# Moving Sum Using the MSUM Function Teradata

A moving sum incorporates the same addition as seen in the CSUM function. However, the aspect of moving involves establishing a window based on a number of rows to be used in the addition.

The Moving Sum (MSUM) function provides the moving sum or total on a column's value, based on a defined number of rows. The number of rows is referred to as the query width. Like the CSUM, the MSUM defaults to sorting the results in ascending order.

The syntax for MSUM is:

The MSUM uses the first parameter as the column containing a numeric value to sum.

The second parameter of the MSUM is the width number. It represents the number of rows included in the summation. Valid values are from 1 to 4096. If the number of rows is less than the width defined then the calculation will be based on the rows present and it will act like the CSUM. Although a value of 1 is allowed, it makes no sense to sum every row.

The third parameter is entered as one or more sort keys that sequence the spooled rows. The sort will determine the sequence of the detail row data for the MSUM operation. By default, the sort sequence is ascending (ASC). The DESC can be specified to request a descending (highest to lowest) sequence. Optionally, additional sort keys can be entered to request one or more minor sort sequences. Again, this sort is performed inside the MSUM and not by the ORDER BY statement at the end of the query.

The next SELECT shows a 3-row (day) moving sum for all products from the Sales table using MSUM.

9 Rows Returned

In the above report, notice how the MSUM on the amount of the daily sales continues to increase until September 29. At that time, it drops by 26792.64 (row 1=61301.77 minus row 4=34509.13). In other words, with a width of 3, as the next row for product 3000 comes into the MSUM, the first row drops out of the total. By the time the last row comes into the sum operation it adds all three rows for September 30 to arrive at a total of 129,718.96.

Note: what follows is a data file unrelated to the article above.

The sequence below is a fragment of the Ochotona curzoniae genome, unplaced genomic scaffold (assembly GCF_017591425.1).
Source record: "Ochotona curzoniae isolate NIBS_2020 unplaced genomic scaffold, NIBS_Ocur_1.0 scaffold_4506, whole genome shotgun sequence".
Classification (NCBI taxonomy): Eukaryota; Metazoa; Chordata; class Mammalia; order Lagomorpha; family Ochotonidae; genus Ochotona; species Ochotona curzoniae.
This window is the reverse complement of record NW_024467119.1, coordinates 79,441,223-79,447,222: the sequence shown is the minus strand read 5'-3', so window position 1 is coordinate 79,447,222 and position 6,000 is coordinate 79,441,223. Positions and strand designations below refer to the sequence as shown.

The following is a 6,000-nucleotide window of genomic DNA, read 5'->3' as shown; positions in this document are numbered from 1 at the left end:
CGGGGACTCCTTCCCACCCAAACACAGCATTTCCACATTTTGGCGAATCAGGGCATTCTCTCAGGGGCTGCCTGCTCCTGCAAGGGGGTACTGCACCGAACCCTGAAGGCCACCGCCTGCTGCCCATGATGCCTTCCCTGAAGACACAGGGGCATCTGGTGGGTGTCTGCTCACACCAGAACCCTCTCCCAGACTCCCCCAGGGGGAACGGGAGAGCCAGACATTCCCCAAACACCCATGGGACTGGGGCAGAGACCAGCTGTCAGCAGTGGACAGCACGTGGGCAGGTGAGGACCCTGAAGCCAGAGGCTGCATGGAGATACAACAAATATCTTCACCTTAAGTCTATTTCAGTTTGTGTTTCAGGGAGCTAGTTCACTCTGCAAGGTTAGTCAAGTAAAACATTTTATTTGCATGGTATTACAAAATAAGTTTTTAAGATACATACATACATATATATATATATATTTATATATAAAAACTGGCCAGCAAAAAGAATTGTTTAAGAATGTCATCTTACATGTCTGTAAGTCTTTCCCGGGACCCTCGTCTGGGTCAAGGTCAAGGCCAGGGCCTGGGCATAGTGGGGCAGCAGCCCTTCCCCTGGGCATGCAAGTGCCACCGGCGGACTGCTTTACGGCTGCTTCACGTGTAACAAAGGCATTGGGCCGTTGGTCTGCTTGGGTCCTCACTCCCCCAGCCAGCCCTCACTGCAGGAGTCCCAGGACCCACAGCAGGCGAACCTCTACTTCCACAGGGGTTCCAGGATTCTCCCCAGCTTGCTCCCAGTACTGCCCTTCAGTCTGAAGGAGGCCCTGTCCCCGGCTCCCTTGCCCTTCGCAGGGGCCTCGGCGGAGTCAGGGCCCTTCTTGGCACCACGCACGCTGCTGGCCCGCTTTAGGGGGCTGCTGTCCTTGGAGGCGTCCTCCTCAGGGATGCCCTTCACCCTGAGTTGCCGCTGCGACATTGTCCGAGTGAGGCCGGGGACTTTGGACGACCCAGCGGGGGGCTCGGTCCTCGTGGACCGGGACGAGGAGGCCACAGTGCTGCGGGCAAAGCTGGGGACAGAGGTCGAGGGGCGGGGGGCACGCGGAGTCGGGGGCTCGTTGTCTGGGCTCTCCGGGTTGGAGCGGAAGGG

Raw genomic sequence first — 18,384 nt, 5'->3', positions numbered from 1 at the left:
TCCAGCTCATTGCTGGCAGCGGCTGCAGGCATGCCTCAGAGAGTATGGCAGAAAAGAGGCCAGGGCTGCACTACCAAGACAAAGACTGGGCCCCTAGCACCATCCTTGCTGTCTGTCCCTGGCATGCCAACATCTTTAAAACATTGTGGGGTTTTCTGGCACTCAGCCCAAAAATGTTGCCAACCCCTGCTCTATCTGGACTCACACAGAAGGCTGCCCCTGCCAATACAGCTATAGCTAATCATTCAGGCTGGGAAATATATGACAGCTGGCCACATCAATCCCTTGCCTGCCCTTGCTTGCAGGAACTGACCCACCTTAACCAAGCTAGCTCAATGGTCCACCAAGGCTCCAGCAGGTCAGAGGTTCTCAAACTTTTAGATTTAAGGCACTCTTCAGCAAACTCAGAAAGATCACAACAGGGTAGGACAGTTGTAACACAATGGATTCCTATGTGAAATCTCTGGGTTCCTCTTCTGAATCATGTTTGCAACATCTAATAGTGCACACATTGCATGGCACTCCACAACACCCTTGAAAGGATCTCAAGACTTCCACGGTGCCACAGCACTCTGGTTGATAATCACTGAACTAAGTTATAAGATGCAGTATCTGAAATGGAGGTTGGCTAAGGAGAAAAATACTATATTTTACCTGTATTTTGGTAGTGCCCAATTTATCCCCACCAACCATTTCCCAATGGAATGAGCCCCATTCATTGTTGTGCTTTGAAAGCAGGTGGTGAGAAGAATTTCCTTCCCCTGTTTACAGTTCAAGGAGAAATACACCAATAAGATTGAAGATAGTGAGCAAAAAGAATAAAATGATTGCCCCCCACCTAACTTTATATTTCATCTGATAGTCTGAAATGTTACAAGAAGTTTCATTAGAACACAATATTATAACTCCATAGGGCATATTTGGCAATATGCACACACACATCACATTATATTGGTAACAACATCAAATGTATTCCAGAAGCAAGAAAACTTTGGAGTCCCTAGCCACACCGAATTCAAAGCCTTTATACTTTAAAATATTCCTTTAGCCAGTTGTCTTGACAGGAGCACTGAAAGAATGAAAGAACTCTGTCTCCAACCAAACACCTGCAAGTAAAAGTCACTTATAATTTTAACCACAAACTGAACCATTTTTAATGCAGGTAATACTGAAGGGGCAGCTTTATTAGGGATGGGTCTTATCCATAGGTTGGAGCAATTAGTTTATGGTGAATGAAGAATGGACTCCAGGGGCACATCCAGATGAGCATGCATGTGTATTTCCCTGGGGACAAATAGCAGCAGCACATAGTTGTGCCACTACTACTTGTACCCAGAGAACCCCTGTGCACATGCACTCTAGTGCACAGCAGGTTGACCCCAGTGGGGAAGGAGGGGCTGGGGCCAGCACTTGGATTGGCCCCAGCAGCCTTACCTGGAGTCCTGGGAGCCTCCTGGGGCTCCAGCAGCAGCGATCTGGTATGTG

So, the first few lines of output, less than the value of <width>, are the sum of those lines. However, after the initial <width> has been reached, the value will always be for the number of lines specified by <width> in the MSUM until the last row of the output has been returned.

The following SELECT modifies the above query for a 5-day window, makes the Product ID the major sort within the MSUM sort list (appears first) and the sales date as the minor sort:

14 Rows Returned

Now, 5 rows go into the accumulation and the value fluctuates for product 1000 on October 3 as the sixth row come into the operation and the first row drops out. This continues for each five rows until arriving at the 216,722.93 for the last five rows for product 2000. This allows us to see trends during certain time frames of our choosing. When we see a big or small number jump out at us in the accumulation we can investigate why. Did we run an ad campaign or have a sale? Was it a holiday?

Moving Sum with Reset Capabilities

The moving sum operation can also be written to provide the equivalence of a subtotal. When the GROUP BY designation is added to the query it indicates which column or columns to monitor for a change to occur. It also indicates the order of the sort to perform. When the data value in the column changes, the GROUP BY causes the accumulation value to be reset back to zero. Hence a subtotal is provided within a moving window.

Using MSUM and GROUP BY

A moving sum may be reset to zero at a specified breakpoint. Like the CSUM, this is accomplished by merely adding a GROUP BY clause to the query using the MSUM. Although, it is important to remember that this is an additional reset because the reset also occurs when the width has been exceeded by new rows being read and used in the moving window.

The next SELECT produces a report like the above using the MSUM, however, it is sorting and breaking on the Product ID instead of the sale date and limits the scope of the products to1000 and 2000:

14 Rows Returned

Now the report demonstrates a 3-day moving average by product instead of for all products. This is a more meaningful report. The sales volume continues to move with the next three days (rows), but the reset occurs when the first occurrence of product 2000 is encountered. At that time, the counter returns to zero and increases for 3 rows as determined by <width> and then fluctuates based on the new value from the next row and the removal of the value from the row that was read <width> rows ago. In simple terms you can almost pick any row and examine the MSUM column. You will notice that the calculation was made using the current row plus the two previous rows only. This is the purpose of the width.

Now we can look for trends to see where the data seems to jump high or low and then we can utilize our SQL to probe deeper to find why. Once we see that in one 3-day period we sold double the amount we usually do we might find that we had ran an advertising campaign that day or provided coupons.

The next SELECT produces a report like the above using the MSUM, however, it is sorting and breaking on both the Product ID and on the sale date and limits the scope of the processing to products 1000 and 2000:

14 Rows Returned